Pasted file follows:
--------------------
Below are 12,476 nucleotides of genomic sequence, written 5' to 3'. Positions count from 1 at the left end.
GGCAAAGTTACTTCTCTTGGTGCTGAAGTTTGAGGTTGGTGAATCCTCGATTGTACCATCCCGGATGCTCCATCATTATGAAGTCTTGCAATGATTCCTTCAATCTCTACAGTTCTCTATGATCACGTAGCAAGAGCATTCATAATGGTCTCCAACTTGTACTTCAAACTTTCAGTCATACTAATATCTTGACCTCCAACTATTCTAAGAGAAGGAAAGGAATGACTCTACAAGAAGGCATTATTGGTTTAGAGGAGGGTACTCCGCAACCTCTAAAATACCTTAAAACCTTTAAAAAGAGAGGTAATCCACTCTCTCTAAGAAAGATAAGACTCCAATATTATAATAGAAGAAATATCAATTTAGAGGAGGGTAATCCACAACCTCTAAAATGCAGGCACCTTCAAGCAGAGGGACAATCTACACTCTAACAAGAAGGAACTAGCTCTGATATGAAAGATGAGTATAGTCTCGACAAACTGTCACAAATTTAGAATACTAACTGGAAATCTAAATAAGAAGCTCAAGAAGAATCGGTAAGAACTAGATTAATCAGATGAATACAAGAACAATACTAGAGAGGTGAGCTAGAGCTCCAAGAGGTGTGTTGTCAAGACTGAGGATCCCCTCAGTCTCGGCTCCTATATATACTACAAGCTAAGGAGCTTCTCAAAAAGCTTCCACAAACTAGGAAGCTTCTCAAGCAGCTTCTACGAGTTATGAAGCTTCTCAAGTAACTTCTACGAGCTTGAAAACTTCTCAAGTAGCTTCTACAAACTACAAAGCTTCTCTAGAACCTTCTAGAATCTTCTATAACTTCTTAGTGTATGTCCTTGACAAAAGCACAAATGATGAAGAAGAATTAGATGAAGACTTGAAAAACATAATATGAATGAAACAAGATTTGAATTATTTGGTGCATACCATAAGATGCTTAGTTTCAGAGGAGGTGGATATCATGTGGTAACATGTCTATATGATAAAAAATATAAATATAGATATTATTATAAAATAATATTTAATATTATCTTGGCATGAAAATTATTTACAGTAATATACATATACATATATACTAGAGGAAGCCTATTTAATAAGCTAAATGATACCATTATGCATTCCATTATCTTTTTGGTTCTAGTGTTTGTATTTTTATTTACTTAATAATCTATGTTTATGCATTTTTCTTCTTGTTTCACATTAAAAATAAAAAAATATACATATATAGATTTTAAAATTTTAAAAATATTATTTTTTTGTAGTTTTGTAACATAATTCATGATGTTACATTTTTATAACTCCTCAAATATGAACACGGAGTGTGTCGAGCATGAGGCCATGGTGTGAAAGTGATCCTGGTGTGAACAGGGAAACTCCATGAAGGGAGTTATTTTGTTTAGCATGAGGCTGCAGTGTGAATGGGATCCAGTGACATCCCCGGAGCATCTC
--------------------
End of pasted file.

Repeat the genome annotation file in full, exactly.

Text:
Below are 12,476 nucleotides of genomic sequence, written 5' to 3'. Positions count from 1 at the left end.
GGCAAAGTTACTTCTCTTGGTGCTGAAGTTTGAGGTTGGTGAATCCTCGATTGTACCATCCCGGATGCTCCATCATTATGAAGTCTTGCAATGATTCCTTCAATCTCTACAGTTCTCTATGATCACGTAGCAAGAGCATTCATAATGGTCTCCAACTTGTACTTCAAACTTTCAGTCATACTAATATCTTGACCTCCAACTATTCTAAGAGAAGGAAAGGAATGACTCTACAAGAAGGCATTATTGGTTTAGAGGAGGGTACTCCGCAACCTCTAAAATACCTTAAAACCTTTAAAAAGAGAGGTAATCCACTCTCTCTAAGAAAGATAAGACTCCAATATTATAATAGAAGAAATATCAATTTAGAGGAGGGTAATCCACAACCTCTAAAATGCAGGCACCTTCAAGCAGAGGGACAATCTACACTCTAACAAGAAGGAACTAGCTCTGATATGAAAGATGAGTATAGTCTCGACAAACTGTCACAAATTTAGAATACTAACTGGAAATCTAAATAAGAAGCTCAAGAAGAATCGGTAAGAACTAGATTAATCAGATGAATACAAGAACAATACTAGAGAGGTGAGCTAGAGCTCCAAGAGGTGTGTTGTCAAGACTGAGGATCCCCTCAGTCTCGGCTCCTATATATACTACAAGCTAAGGAGCTTCTCAAAAAGCTTCCACAAACTAGGAAGCTTCTCAAGCAGCTTCTACGAGTTATGAAGCTTCTCAAGTAACTTCTACGAGCTTGAAAACTTCTCAAGTAGCTTCTACAAACTACAAAGCTTCTCTAGAACCTTCTAGAATCTTCTATAACTTCTTAGTGTATGTCCTTGACAAAAGCACAAATGATGAAGAAGAATTAGATGAAGACTTGAAAAACATAATATGAATGAAACAAGATTTGAATTATTTGGTGCATACCATAAGATGCTTAGTTTCAGAGGAGGTGGATATCATGTGGTAACATGTCTATATGATAAAAAATATAAATATAGATATTATTATAAAATAATATTTAATATTATCTTGGCATGAAAATTATTTACAGTAATATACATATACATATATACTAGAGGAAGCCTATTTAATAAGCTAAATGATACCATTATGCATTCCATTATCTTTTTGGTTCTAGTGTTTGTATTTTTATTTACTTAATAATCTATGTTTATGCATTTTTCTTCTTGTTTCACATTAAAAATAAAAAAATATACATATATAGATTTTAAAATTTTAAAAATATTATTTTTTTGTAGTTTTGTAACATAATTCATGATGTTACATTTTTATAACTCCTCAAATATGAACACGGAGTGTGTCGAGCATGAGGCCATGGTGTGAAAGTGATCCTGGTGTGAACAGGGAAACTCCATGAAGGGAGTTATTTTGTTTAGCATGAGGCTGCAGTGTGAATGGGATCCAGTGACATCCCCGGAGCATCTC